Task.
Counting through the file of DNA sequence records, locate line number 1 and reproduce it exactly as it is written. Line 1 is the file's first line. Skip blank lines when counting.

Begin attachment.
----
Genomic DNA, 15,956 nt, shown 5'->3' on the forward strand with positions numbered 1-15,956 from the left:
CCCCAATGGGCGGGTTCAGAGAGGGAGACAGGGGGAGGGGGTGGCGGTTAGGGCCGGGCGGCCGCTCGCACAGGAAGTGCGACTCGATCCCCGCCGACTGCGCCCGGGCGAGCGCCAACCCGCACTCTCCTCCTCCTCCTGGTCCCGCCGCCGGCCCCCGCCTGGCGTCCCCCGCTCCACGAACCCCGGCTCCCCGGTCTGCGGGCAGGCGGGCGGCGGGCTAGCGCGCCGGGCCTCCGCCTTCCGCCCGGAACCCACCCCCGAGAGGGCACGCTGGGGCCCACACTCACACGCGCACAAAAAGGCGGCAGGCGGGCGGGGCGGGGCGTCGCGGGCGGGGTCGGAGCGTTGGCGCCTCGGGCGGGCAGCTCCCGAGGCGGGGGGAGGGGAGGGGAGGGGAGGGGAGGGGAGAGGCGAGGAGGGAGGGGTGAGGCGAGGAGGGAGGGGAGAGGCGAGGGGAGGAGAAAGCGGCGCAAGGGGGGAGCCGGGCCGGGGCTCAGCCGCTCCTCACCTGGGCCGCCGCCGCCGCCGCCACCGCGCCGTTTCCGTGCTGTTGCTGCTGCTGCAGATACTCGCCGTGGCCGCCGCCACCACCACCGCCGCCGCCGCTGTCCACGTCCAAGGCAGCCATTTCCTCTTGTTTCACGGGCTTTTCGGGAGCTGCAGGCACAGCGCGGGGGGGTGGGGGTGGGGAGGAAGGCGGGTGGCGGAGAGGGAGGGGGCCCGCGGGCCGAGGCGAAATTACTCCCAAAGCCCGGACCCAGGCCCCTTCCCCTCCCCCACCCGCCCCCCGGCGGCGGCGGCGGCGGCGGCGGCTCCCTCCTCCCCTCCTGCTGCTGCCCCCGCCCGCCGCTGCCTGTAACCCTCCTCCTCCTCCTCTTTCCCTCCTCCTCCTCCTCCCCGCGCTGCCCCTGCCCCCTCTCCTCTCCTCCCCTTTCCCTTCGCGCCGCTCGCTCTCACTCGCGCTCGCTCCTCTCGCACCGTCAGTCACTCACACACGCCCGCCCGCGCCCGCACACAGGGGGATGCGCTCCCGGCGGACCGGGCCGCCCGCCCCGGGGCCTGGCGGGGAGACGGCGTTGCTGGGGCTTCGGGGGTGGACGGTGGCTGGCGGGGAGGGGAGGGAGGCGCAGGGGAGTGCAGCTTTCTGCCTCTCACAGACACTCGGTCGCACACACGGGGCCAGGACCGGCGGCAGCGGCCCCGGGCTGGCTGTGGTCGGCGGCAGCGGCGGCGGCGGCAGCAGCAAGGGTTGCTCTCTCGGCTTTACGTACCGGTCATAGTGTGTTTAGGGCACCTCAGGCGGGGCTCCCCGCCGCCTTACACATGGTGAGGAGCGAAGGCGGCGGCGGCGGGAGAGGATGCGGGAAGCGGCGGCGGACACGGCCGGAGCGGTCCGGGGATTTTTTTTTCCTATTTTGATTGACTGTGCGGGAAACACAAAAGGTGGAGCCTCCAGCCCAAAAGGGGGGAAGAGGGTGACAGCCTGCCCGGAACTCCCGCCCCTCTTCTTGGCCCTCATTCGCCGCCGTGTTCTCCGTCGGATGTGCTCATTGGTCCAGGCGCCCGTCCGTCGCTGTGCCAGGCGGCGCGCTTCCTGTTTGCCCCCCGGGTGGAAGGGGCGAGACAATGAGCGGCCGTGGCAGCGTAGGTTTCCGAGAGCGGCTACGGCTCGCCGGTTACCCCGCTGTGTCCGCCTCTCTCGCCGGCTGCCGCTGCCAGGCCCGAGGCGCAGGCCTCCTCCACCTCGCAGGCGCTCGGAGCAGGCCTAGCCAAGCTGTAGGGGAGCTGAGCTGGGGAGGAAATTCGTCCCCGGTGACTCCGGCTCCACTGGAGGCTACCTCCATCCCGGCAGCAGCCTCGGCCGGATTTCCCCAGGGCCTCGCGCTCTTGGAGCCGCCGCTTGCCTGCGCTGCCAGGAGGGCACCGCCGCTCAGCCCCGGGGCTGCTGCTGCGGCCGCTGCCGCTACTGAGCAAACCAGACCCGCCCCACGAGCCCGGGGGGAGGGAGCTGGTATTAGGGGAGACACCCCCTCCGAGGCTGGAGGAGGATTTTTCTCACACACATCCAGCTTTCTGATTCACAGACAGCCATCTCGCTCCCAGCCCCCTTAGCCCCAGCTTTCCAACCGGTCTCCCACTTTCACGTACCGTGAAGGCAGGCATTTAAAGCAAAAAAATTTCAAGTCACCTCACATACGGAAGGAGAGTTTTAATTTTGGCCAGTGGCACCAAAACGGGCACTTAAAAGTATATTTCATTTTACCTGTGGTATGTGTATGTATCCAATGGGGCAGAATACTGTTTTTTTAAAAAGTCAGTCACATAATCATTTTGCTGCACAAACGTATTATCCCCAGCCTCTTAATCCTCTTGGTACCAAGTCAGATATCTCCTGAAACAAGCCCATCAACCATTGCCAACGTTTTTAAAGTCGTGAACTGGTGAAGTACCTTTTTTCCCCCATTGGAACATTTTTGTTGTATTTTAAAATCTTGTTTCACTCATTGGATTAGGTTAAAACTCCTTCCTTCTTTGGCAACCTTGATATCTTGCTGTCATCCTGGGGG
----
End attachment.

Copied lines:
Genomic DNA, 15,956 nt, shown 5'->3' on the forward strand with positions numbered 1-15,956 from the left: